Every vote counts – except for when they haven’t actually been counted.
Ballots can take up to several weeks to be officially counted. But ballot initiatives are put into law almost immediately – a problematic practice, to say the least.
Voting “yes” on Proposition 71 would end that confusion.
Under the measure, ballot initiatives would only be considered law five days after elections have been certified by the California secretary of state. While this may mean new measures won’t be implemented for up to six weeks after election day, it also means that Californians won’t be following laws that they may have not voted for all along.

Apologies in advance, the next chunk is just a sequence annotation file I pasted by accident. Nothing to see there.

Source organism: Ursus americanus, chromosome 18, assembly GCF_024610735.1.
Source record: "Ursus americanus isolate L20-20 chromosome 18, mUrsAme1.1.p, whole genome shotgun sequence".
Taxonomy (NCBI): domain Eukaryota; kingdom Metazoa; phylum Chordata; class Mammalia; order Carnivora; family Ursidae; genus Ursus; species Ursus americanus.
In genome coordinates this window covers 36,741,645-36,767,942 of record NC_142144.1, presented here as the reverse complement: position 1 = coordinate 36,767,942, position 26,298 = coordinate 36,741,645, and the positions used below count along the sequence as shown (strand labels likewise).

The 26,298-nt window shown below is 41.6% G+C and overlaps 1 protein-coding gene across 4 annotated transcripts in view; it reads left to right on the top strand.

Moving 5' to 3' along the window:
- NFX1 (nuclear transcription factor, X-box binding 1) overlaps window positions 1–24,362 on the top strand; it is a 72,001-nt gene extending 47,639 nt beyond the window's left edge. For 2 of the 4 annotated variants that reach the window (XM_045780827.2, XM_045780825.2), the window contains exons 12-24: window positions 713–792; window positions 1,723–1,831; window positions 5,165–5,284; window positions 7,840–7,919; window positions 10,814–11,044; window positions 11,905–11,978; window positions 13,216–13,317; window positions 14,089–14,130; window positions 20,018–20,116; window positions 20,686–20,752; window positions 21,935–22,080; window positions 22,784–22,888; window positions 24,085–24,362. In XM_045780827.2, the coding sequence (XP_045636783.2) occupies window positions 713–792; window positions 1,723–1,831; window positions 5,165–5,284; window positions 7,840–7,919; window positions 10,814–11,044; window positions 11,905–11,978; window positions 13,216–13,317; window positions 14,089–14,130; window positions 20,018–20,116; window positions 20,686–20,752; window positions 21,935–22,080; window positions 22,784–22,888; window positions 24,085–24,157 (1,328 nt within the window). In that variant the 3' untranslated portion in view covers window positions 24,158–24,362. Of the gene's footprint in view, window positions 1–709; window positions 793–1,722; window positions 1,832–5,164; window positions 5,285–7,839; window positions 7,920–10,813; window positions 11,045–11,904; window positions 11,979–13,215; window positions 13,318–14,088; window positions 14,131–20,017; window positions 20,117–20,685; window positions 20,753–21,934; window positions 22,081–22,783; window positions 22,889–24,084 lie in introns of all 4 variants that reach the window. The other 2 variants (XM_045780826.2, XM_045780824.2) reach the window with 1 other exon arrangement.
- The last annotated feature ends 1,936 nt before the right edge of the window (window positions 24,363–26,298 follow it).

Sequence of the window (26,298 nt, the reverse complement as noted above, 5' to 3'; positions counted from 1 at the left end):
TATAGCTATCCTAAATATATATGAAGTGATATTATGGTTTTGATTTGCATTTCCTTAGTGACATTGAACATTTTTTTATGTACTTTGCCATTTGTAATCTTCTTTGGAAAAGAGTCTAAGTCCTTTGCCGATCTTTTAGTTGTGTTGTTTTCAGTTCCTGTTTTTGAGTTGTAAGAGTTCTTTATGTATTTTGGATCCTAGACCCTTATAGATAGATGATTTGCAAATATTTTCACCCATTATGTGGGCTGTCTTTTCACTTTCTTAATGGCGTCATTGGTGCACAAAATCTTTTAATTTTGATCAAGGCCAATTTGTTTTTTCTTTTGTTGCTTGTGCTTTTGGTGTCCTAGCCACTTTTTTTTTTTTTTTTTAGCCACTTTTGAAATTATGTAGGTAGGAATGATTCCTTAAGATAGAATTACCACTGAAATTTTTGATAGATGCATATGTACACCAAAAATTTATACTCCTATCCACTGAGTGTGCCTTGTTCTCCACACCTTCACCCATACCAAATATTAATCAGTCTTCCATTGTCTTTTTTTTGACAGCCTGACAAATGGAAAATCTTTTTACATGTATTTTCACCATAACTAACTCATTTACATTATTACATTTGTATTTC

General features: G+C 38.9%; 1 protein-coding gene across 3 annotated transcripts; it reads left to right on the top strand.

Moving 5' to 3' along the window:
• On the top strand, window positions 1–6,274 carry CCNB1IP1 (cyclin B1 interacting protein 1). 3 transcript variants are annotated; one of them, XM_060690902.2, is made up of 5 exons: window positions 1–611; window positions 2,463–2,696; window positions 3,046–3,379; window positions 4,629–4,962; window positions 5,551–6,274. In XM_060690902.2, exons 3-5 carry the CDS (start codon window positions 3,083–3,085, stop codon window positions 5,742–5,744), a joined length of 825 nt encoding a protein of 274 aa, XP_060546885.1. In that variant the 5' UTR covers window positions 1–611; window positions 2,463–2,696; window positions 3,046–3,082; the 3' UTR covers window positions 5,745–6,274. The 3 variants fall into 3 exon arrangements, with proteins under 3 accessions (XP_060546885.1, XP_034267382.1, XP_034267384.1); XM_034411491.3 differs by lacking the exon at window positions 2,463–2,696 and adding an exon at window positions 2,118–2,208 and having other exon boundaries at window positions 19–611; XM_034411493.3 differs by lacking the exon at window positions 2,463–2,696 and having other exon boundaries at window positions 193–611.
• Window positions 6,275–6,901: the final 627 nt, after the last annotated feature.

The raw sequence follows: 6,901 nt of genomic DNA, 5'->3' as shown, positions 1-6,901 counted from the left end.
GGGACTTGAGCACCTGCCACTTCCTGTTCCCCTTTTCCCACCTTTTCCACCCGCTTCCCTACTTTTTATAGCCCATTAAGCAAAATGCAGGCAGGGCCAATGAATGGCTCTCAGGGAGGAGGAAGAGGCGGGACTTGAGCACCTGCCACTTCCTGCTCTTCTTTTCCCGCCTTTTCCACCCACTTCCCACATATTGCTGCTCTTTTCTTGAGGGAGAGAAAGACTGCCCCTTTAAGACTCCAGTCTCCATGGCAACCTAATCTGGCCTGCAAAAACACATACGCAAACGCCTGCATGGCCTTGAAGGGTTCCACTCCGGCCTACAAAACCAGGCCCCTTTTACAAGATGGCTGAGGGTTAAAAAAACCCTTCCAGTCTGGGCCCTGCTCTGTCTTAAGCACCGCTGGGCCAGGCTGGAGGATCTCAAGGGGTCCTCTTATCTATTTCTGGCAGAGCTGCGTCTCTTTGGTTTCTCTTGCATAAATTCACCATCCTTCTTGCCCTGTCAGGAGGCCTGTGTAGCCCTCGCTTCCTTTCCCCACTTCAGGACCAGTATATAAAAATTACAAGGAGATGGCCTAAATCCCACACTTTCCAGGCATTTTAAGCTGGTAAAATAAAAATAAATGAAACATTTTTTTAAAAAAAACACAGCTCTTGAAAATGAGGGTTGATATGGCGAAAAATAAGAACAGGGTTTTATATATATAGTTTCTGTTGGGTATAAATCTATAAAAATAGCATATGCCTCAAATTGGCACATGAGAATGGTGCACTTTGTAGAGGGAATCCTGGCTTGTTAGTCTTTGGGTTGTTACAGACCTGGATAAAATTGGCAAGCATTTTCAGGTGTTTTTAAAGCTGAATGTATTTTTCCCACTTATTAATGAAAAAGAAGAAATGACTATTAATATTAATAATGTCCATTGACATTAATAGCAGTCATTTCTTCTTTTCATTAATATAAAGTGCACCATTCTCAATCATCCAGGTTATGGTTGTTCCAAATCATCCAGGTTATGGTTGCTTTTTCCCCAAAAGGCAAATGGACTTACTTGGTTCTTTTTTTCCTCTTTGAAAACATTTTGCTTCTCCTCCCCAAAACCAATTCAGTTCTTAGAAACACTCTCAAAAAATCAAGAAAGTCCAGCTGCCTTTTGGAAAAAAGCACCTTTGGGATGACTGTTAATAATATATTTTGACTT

The California Constitution states that passed initiatives become law the day after elections, but the reality is that many ballots don’t even arrive at county officials’ offices by then. Californians are thus expected to follow laws based on assumed tallies, rather than official voter results.
But new laws should be passed because Californians voted for them, not on the assumption that they did. Voters should vote yes on Proposition 71 to guarantee that their votes are actually being used for what they should be: making a decision.